01 November 2016
Greater Birmingham Chambers of Commerce have welcomed the launch of Living Wage Week – and the announcement new Living Wage rates.
Monday’s announcements marked the start of Living Wage Week and revealed that the UK Living Wage would increase from £8.25 to £8.45 per hour – 17 per cent higher than the Government’s National Living Wage rate of £7.20.
The Living Wage is calculated annually by the Resolution Foundation and overseen by the Living Wage Commission.
It is an optional investment for businesses and is independent of the Government’s National Living Wage.
There are currently around 3,000 accredited Living Wage organisations in the UK.
GBCC policy and patronage adviser Elliot Mason (pictured) said: “The Chambers have always supported the notion of fair pay for fair work and it is great to see that so many businesses are getting involved with the Living Wage.
“By committing to paying this wage, businesses can ensure that their employees are receiving a wage which reflects the rising cost of living but can also see tangible improvements in staff retention, productivity, and wellbeing. Paying the Living Wage can benefit both employers and employees.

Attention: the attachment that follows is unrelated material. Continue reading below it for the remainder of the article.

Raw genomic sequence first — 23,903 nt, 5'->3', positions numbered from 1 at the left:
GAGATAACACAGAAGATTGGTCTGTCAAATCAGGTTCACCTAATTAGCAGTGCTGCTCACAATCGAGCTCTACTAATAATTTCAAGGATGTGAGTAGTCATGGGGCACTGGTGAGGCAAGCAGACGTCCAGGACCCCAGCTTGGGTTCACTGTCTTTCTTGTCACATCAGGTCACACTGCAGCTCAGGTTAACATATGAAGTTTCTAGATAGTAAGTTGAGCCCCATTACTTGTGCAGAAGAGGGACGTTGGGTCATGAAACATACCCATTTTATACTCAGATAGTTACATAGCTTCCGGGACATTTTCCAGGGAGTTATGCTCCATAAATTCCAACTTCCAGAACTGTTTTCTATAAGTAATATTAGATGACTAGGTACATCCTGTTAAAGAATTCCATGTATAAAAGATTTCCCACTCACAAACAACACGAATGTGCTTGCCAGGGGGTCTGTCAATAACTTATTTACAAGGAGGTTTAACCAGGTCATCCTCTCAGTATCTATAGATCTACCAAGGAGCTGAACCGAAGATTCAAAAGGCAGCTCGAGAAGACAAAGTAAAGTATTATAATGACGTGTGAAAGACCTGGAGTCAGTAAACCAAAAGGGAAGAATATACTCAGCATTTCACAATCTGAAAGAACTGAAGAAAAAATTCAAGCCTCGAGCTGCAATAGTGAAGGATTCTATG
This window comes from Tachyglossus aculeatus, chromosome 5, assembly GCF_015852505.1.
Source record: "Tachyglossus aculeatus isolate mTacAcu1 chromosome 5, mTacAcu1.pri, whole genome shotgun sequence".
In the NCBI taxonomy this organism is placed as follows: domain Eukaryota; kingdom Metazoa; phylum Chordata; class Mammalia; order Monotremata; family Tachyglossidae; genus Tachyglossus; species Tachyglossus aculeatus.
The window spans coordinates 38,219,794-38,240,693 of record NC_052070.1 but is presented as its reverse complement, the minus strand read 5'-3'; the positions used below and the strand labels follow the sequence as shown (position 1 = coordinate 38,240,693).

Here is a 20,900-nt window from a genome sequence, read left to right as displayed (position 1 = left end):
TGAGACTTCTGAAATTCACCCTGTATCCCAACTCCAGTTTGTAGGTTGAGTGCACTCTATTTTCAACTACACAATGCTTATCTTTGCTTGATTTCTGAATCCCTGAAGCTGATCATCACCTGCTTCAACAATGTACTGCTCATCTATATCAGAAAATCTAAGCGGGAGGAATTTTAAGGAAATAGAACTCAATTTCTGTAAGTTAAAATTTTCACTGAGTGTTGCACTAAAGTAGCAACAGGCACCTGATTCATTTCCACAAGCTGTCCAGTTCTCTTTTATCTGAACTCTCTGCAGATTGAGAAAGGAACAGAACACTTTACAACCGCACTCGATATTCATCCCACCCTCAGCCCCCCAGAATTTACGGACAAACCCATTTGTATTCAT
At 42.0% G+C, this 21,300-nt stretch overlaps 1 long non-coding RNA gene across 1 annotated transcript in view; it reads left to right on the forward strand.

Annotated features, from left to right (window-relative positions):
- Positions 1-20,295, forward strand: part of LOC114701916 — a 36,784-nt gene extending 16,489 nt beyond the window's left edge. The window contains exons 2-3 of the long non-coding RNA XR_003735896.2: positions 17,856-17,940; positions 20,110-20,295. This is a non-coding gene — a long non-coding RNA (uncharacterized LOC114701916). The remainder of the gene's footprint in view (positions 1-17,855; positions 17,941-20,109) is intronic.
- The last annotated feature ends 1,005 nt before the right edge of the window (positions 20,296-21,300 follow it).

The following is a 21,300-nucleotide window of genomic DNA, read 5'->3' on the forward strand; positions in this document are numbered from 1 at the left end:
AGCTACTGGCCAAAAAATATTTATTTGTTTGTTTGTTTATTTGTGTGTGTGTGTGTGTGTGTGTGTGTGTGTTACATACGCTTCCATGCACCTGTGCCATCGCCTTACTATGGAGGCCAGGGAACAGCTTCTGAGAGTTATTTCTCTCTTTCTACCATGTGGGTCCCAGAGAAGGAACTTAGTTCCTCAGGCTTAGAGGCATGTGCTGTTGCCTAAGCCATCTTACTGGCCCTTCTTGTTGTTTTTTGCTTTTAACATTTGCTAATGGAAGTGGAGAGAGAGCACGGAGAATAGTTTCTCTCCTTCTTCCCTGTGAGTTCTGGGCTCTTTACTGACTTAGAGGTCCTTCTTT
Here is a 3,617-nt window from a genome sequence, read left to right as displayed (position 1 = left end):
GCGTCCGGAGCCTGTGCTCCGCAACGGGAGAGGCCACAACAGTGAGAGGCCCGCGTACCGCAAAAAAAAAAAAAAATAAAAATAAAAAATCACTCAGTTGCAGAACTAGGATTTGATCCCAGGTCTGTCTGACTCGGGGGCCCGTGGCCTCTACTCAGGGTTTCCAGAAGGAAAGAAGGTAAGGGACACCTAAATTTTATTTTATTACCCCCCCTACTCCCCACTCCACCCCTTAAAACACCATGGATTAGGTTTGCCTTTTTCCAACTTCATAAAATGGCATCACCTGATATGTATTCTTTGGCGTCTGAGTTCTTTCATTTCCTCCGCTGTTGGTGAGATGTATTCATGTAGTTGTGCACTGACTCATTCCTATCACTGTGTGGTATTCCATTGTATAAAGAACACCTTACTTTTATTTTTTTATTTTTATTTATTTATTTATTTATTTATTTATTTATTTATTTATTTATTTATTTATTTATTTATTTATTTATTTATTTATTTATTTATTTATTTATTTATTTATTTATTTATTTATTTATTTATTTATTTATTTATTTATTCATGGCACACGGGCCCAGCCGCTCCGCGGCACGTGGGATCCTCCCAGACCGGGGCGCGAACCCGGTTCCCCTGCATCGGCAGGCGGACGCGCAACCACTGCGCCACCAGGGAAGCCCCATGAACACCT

“However, we also recognise that paying this higher wage is not always feasible for many employers, especially smaller ones, so it is positive that the Living Wage week is an optional investment.”
The Government is expected to announce new rates for its mandatory National Living Wage in November and the Chambers are urging caution when considering future increases.
A Chamber Workforce Survey published in September revealed that West Midlands businesses anticipate having to increase the prices of their products and services as a result of plans for the National Living Wage rate to reach £9 by 2020.
Almost 20 per cent of businesses also anticipate having to reduce recruitment.
Mr Mason added: “The Government is expected to announce the new rates for its mandatory National Living Wage in November and the GBCC urges caution.
“Given the economic uncertainty that the UK is currently experiencing, it is important that any future increases reflect the UK’s wider economic condition and take into account the headwinds which businesses are facing.”